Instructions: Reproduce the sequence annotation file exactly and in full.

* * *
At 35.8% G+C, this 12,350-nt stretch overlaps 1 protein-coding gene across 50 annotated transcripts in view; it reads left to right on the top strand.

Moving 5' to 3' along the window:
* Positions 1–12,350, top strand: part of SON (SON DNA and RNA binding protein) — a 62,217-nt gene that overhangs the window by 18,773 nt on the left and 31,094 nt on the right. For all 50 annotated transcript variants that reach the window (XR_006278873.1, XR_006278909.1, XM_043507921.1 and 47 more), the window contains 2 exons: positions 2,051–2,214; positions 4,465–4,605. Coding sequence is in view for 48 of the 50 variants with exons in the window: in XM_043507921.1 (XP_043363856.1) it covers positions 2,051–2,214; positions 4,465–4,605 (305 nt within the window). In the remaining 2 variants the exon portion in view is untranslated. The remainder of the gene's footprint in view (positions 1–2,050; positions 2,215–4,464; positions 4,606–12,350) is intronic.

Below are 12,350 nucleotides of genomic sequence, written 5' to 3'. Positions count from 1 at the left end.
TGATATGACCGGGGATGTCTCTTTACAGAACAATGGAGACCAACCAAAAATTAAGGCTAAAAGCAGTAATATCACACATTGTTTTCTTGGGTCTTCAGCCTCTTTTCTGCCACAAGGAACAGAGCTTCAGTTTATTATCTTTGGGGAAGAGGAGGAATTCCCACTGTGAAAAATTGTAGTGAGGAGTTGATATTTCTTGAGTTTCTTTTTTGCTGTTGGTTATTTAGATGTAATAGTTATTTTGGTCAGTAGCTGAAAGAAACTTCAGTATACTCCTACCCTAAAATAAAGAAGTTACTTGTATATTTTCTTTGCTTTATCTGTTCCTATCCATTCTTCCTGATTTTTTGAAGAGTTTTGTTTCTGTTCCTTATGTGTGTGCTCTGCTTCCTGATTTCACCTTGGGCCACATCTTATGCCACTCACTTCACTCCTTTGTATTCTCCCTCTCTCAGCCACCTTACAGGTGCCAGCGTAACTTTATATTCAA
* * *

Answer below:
At 35.8% G+C, this 12,350-nt stretch overlaps 1 protein-coding gene across 50 annotated transcripts in view; it reads left to right on the top strand.

Moving 5' to 3' along the window:
* Positions 1–12,350, top strand: part of SON (SON DNA and RNA binding protein) — a 62,217-nt gene that overhangs the window by 18,773 nt on the left and 31,094 nt on the right. For all 50 annotated transcript variants that reach the window (XR_006278873.1, XR_006278909.1, XM_043507921.1 and 47 more), the window contains 2 exons: positions 2,051–2,214; positions 4,465–4,605. Coding sequence is in view for 48 of the 50 variants with exons in the window: in XM_043507921.1 (XP_043363856.1) it covers positions 2,051–2,214; positions 4,465–4,605 (305 nt within the window). In the remaining 2 variants the exon portion in view is untranslated. The remainder of the gene's footprint in view (positions 1–2,050; positions 2,215–4,464; positions 4,606–12,350) is intronic.

Below are 12,350 nucleotides of genomic sequence, written 5' to 3'. Positions count from 1 at the left end.
TGATATGACCGGGGATGTCTCTTTACAGAACAATGGAGACCAACCAAAAATTAAGGCTAAAAGCAGTAATATCACACATTGTTTTCTTGGGTCTTCAGCCTCTTTTCTGCCACAAGGAACAGAGCTTCAGTTTATTATCTTTGGGGAAGAGGAGGAATTCCCACTGTGAAAAATTGTAGTGAGGAGTTGATATTTCTTGAGTTTCTTTTTTGCTGTTGGTTATTTAGATGTAATAGTTATTTTGGTCAGTAGCTGAAAGAAACTTCAGTATACTCCTACCCTAAAATAAAGAAGTTACTTGTATATTTTCTTTGCTTTATCTGTTCCTATCCATTCTTCCTGATTTTTTGAAGAGTTTTGTTTCTGTTCCTTATGTGTGTGCTCTGCTTCCTGATTTCACCTTGGGCCACATCTTATGCCACTCACTTCACTCCTTTGTATTCTCCCTCTCTCAGCCACCTTACAGGTGCCAGCGTAACTTTATATTCAA